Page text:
New Poetry book by Sandra Horn
Well, we’ve only been and gorn and done it. Created my ‘first collection’ book of poems, that is. In the oddness that is lockdown time, which has a curious mañana-ish feel to it, since there’s always tomorrow when days are less full, we have, nevertheless, collated, corrected, re-corrected (me), typeset (Niall), reset several times (sorry Niall), created a cover (Niall) and proof-read twice, so far (me). I think we’re nearly there. I was surprised to find that there are just over 70 poems, some very short, gathered together from my inimitable filing system – i.e. they are all over the place in my Word docs. One or two are over a page long and I wanted the overlap to be on the facing page, which gave Niall a few challenges.
It has taken a long time for me to gird my loins
and get over the twin shackles of impostor syndrome and ‘not good enough’. I’ve
written poetry for as long as I can remember and, although I know that one
editor’s acceptance is another’s in-the-bin, I still crawl into a hole if
something I’ve dared to submit to a publisher or competition (silly word for
this) doesn’t get taken – even when, as recently, there were 1,500 other
submissions. Why send work in at all? Because we all need feedback, and
acceptance is just that – OK, so I’ve just said one editor’s acceptance, etc.
Hmm. Perhaps seeing it ‘out there’ is some kind of validation? Anyway, I’ve
stopped sending out, for now at least, and have concentrated on gathering in
instead. The result is ‘Passing Places’.
course of putting it all together, it became more and more personal. I don’t
just mean the poems, some of which are personal indeed, but the process of making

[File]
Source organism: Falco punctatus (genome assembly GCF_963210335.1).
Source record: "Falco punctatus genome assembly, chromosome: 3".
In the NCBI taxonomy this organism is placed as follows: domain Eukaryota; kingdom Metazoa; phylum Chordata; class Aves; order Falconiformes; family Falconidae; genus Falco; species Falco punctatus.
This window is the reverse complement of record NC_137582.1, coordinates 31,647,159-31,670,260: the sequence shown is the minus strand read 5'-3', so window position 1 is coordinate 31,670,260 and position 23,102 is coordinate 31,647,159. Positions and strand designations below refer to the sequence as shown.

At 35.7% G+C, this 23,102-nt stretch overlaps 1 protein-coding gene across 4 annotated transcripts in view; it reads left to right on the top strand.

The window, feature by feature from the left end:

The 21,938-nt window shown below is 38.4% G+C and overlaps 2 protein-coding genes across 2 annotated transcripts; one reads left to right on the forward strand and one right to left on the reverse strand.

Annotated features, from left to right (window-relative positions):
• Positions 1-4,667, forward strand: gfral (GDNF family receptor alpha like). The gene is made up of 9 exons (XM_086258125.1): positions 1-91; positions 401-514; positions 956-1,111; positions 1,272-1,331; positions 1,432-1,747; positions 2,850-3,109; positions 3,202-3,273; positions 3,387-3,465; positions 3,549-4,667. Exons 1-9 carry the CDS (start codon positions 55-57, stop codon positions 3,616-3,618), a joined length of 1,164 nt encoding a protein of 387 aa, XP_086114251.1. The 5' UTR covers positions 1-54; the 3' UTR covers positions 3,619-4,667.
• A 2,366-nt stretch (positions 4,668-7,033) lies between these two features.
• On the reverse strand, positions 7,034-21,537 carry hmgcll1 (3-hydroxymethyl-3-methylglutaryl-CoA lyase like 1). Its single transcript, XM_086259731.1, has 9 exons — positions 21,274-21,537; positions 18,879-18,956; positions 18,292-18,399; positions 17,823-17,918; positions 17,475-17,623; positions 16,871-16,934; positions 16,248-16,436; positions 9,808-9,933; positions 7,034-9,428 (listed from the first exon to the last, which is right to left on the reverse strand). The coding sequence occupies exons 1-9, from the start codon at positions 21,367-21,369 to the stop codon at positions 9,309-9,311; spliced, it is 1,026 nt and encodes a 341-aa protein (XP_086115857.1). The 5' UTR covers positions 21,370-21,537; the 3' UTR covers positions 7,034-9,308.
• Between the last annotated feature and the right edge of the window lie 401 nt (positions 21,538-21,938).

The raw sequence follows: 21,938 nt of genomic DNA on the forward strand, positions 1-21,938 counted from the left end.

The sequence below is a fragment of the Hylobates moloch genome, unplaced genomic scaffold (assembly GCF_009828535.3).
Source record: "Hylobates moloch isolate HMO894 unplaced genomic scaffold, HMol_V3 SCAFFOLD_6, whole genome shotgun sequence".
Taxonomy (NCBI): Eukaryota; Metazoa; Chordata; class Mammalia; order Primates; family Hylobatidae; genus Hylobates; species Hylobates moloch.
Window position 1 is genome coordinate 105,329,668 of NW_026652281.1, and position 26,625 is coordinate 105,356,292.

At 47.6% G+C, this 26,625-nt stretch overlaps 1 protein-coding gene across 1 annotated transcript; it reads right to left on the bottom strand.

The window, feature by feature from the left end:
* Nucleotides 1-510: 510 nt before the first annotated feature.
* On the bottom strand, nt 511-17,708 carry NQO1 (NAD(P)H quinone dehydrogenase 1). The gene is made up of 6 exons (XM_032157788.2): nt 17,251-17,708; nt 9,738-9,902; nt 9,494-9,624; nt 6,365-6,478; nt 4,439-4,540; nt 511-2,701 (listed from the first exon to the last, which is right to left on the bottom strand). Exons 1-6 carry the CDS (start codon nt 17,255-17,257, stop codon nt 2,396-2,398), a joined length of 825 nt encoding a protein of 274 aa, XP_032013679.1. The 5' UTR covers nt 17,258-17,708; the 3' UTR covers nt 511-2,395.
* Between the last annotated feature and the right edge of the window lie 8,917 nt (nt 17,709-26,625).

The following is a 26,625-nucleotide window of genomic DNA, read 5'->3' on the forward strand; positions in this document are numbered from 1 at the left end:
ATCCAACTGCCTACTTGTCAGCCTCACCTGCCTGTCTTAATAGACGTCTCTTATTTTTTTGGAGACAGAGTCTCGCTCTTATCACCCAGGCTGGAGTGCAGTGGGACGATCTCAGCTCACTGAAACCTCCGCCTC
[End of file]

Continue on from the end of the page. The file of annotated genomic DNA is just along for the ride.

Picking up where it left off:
it into a book, so we are going to publish it ourselves, using the Clucket Press imprint for probably the last time. I couldn’t
face making changes because someone else wanted them and didn’t understand why
it was important to write it as I had. In my picture book days, I did as I was
asked and sometimes regretted it afterwards. For better or worse, this book is
how I meant it to be – not to be arrogant, I hope, but simply because it IS
personal. Also, it is very much a joint effort and that has been important. The
cover was created by Niall from a photograph he took when we were walking by
Ullswater and is full of memories.
We’ve all seen ill-advised D.I.Y. books – I hope
this isn’t one! I have had the huge benefit of feedback on some or all of it
from fellow writers, notably the inestimable Frances Thomas, and from Helena Nelson at Happenstance Press, Shirley Bell
the then-editor at The Blue Nib, and from the Live Canon team, and that has
been a great confidence-boost – and I think it has also given me permission to
let it ‘be.’ Oh yeuch! This is so bloody hard to write about without sounding like
a complete soggy saddo! Right. It’s just
a ragbag book of poems. It won’t have that bio bit – ‘Sandra Horn is, etc.’
because that would somehow give it an impersonal touch, or so it felt when I
came to write it, so I took it back out. It won't go on Amazon but we’ve used up one of our spare Clucket Press isbn
numbers on it, so it will go to Nielsen, inevitably, but its main purpose is as
a gift from me to friends, so there’s no marketing strategy, no trying for
book-signing gigs, etc. All I know at present is that I will buy a boxful and
send it out to people I care about and who might like it, and some family
members, like it or not, because they are family and will be hurt if I don’t
(and some will be very puzzled when I do!). I won’t push it on friends if I
know they don’t ‘get’ poetry, but I’ll give it to anyone who does want it.
Pretentiousness Alert: I read once that if you give a gift of jade to someone you should first wear it for a while so that it absorbs some of your soul. Then the gift is from you and of you. That’s it, exactly.
labels: Poetry collection, Happenstance Press, Live Canon, Frances Thomas, The Blue Nib